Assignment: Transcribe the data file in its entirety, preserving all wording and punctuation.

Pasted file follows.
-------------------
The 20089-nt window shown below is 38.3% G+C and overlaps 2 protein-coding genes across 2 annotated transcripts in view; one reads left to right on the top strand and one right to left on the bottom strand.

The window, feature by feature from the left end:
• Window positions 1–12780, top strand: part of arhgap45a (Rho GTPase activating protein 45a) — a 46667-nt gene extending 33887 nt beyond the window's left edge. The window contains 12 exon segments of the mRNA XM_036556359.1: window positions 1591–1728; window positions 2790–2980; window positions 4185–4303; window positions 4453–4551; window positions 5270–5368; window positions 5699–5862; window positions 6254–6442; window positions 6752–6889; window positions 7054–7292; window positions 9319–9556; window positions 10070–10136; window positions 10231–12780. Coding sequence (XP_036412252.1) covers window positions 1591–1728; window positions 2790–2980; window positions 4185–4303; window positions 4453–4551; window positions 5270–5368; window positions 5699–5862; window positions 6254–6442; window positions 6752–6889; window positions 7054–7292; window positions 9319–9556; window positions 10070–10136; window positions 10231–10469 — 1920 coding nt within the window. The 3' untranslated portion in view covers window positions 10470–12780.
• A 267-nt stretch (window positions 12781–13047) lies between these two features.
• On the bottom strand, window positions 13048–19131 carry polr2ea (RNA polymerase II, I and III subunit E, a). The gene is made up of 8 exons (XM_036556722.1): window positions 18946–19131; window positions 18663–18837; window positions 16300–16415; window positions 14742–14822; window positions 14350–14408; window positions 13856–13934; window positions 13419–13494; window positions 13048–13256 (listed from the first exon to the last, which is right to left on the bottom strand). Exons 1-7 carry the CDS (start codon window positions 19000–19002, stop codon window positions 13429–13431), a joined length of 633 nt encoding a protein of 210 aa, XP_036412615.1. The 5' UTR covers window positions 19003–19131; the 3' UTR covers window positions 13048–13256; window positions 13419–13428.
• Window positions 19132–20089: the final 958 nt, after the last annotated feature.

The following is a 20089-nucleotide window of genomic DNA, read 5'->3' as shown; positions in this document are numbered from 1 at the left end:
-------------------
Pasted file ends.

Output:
The 20089-nt window shown below is 38.3% G+C and overlaps 2 protein-coding genes across 2 annotated transcripts in view; one reads left to right on the top strand and one right to left on the bottom strand.

The window, feature by feature from the left end:
• Window positions 1–12780, top strand: part of arhgap45a (Rho GTPase activating protein 45a) — a 46667-nt gene extending 33887 nt beyond the window's left edge. The window contains 12 exon segments of the mRNA XM_036556359.1: window positions 1591–1728; window positions 2790–2980; window positions 4185–4303; window positions 4453–4551; window positions 5270–5368; window positions 5699–5862; window positions 6254–6442; window positions 6752–6889; window positions 7054–7292; window positions 9319–9556; window positions 10070–10136; window positions 10231–12780. Coding sequence (XP_036412252.1) covers window positions 1591–1728; window positions 2790–2980; window positions 4185–4303; window positions 4453–4551; window positions 5270–5368; window positions 5699–5862; window positions 6254–6442; window positions 6752–6889; window positions 7054–7292; window positions 9319–9556; window positions 10070–10136; window positions 10231–10469 — 1920 coding nt within the window. The 3' untranslated portion in view covers window positions 10470–12780.
• A 267-nt stretch (window positions 12781–13047) lies between these two features.
• On the bottom strand, window positions 13048–19131 carry polr2ea (RNA polymerase II, I and III subunit E, a). The gene is made up of 8 exons (XM_036556722.1): window positions 18946–19131; window positions 18663–18837; window positions 16300–16415; window positions 14742–14822; window positions 14350–14408; window positions 13856–13934; window positions 13419–13494; window positions 13048–13256 (listed from the first exon to the last, which is right to left on the bottom strand). Exons 1-7 carry the CDS (start codon window positions 19000–19002, stop codon window positions 13429–13431), a joined length of 633 nt encoding a protein of 210 aa, XP_036412615.1. The 5' UTR covers window positions 19003–19131; the 3' UTR covers window positions 13048–13256; window positions 13419–13428.
• Window positions 19132–20089: the final 958 nt, after the last annotated feature.

The following is a 20089-nucleotide window of genomic DNA, read 5'->3' as shown; positions in this document are numbered from 1 at the left end: